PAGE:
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Blueberry plant denominated `Huron`
PP21777 Blueberry plant denominated `Huron`
Patent Drawings:Drawing: PP21777-5    Drawing: PP21777-6    
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Inventor: Hancock
Date Issued: March 15, 2011
Application: 12/386,216
Filed: April 15, 2009
Inventors: Hancock; James F. (East Lansing, MI)
Assignee: Board of Trustees of Michigan State University (East Lansing, MI)
Primary Examiner: Bell; Kent L
Assistant Examiner:
Attorney Or Agent: Harness, Dickey & Pierce, P.L.C.
U.S. Class: PLT/157
Field Of Search: PLT/157
International Class: A01H 5/00
U.S Patent Documents:
Foreign Patent Documents:
Other References:









Abstract: `Huron` is a new blueberry cultivar of primarily Vaccinium corymbosum from the Michigan State University breeding program. The rest of its parentage is from V. darrowii (12.5%) and V. angustifolium (3.15%). It is a productive, early ripening cultivar with very high fresh market quality and a long storage life. It is intended for areas where northern highbush cultivars are grown successfully. Plants of `Huron` are vigorous and upright. Canes are numerous, moderately branched and the fruit are well exposed. Its berries are moderately large, have small, dry picking scars, medium blue color, excellent firmness and superior flavor, if allowed to fully ripen.
Claim: What is claimed is:

1. A new and distinct highbush blueberry plant, substantially as illustrated and described herein.
Description: Latin name andvariety denomination: The present invention relates to a new and distinct variety of Vaccinium corymbosum, which is hereby denominated `Huron.`

SUMMARY

The present invention relates to a new and distinct variety of highbush blueberry plant, denominated `Huron.` `Huron` is a new blueberry cultivar of primarily Vaccinium corymbosum from the Michigan State University breeding program. The rest ofits parentage is from V. darrowii (12.5%) and V. angustifolium (3.15%). It is a productive, early ripening cultivar with very high fresh market quality and a long storage life. It is intended for areas where northern highbush cultivars are grownsuccessfully. Plants of `Huron` are vigorous and upright. Canes are numerous, moderately branched and the fruit are well exposed. Its berries are moderately large, have small, dry picking scars, medium blue color, excellent firmness and superiorflavor, if allowed to fully ripen. The size of the fruit is unusually regular and is presented in a loose cluster.

BRIEF DESCRIPTION OF THE DRAWINGS

The present invention will become more fully understood from the detailed description and the accompanying drawings, wherein:

FIG. 1 is a photographic print in full color of a `Huron` blueberry bush in the late stage of ripening, where the bush is in the foreground and the additional plants or portions thereof in the background and the grass on the ground are not partof the `Huron` blueberry plant; and

FIG. 2 is a photographic print in full color illustrating a `Huron` branch with exemplary fruit clusters, where most, but not all, of the fruit shown is mature.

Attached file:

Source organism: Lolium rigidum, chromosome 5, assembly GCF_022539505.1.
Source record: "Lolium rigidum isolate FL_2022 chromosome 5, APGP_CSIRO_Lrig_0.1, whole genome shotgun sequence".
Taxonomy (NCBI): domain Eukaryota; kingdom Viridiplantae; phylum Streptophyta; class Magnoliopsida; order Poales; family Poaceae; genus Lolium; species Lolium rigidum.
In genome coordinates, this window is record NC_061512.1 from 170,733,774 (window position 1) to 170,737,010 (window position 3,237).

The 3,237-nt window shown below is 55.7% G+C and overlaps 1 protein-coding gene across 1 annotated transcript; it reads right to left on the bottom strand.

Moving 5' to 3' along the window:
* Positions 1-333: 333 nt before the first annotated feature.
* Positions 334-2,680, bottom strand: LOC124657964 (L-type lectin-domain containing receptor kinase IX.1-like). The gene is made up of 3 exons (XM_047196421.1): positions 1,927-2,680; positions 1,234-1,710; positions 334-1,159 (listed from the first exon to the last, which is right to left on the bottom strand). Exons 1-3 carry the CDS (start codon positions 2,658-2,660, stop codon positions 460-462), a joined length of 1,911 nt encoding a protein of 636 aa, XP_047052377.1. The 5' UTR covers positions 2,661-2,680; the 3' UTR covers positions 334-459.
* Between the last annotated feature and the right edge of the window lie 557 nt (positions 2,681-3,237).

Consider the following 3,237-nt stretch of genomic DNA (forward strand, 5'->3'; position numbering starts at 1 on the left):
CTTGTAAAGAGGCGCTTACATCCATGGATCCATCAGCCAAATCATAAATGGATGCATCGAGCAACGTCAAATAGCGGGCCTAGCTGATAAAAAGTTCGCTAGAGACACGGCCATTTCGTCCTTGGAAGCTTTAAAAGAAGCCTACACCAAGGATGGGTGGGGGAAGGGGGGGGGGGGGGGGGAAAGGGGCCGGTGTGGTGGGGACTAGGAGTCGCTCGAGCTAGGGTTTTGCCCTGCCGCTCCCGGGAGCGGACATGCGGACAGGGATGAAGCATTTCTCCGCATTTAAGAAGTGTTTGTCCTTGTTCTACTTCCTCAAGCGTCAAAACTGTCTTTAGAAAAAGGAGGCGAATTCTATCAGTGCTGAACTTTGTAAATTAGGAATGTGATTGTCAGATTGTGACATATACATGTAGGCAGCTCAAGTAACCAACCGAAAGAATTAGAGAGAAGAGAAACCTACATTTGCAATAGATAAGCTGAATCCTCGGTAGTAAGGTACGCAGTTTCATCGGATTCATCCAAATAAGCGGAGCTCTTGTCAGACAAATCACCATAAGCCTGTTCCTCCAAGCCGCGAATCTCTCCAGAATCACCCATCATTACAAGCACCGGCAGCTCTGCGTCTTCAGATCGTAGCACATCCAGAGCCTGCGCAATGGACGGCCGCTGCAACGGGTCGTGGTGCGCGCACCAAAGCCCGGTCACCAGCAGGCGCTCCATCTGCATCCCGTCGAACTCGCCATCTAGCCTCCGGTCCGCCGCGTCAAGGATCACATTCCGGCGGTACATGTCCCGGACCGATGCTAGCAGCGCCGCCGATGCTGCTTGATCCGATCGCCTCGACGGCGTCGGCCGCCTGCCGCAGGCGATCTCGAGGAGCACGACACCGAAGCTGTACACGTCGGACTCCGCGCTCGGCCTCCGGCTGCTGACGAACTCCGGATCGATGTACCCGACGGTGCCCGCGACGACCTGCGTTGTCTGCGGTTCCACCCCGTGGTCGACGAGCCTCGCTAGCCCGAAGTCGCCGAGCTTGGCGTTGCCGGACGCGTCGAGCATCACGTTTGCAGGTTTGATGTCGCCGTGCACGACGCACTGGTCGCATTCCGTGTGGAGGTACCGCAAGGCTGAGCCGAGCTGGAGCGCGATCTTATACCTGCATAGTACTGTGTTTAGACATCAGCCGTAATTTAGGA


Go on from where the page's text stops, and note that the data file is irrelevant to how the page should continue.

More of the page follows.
DETAILED BOTANICAL DESCRIPTION

The following is a detailed botanical description of the new and distinct variety of blueberry denominated `Huron,` its flowers, fruit and foliage. The original selection of `Huron` was evaluated at the Southwest Michigan Research and Extensionat Benton Harbor, Mich. for ten years. Hardwood cuttings were also set in a replicated design with 26 other Michigan State University selections at Grand Junction, Mich., South Haven, Mich., Lacota, Mich., Corvallis, Oreg., and Lowell, Oreg. Theplantings in Michigan were evaluated for seven years, while the plantings in Oregon were evaluated for two years.

The first harvest of `Huron` falls between the most widely grown early cultivar `Duke` and the most important midseason ones, `Draper` and `Bluecrop`. `Huron` has larger fruit than `Bluecrop` and `Duke`, as well as a longer shelf life. It is alittle smaller fruited than `Draper` with slightly darker fruit, but its fruiting season is earlier. `Draper` is described in "Blueberry plant denominated `Draper,`" U.S. Plant Pat. No. 15,103 to Hancock, which was filed on Jan. 23, 2003 and issuedAug. 24, 2004, the disclosure of which is incorporated herein by reference.

Emasculated flowers of MU-6566, the male parent (i.e., the seed parent), were pollinated in 1991 with pollen from G-344U, the female parent. The seeds were germinated, grown in a greenhouse for 1 year and then field planted at the SouthwestMichigan Research and Extension Center (SWMREC) in Benton Harbor, Mich. `Huron` was selected from a group of 87 siblings in 1997.

MU-6566 [MU-22 (`Ashworth`.times.`Bluecrop`).times.MU-13 (`Ashworth`.times.`Earliblue`)] originated from the USDA/ARS collaborative breeding program. It was originally selected at Jonesboro, Me. and evaluated later at Grand Junction, Mich. for6 years. It had an unusually late flowering date for an early genotype and very high yields, but its fruit were dark and weak flavored. G-344 [US 75 (`Bluecrop`.times.V. darrowii Fla 4b).times.Elizabeth)], also came from the USDA/ARS collaborativebreeding program and was originally selected in Hammonton, N.J. It was later evaluated at Grand Junction, Mich. for 10 years. The fruit of G-344 were firm, powder blue with a pleasant, complex flavor, but many of its flower buds were damaged by wintercold, presumably due to a high contribution (25%) of the native southern species, V. darrowii, in its ancestry.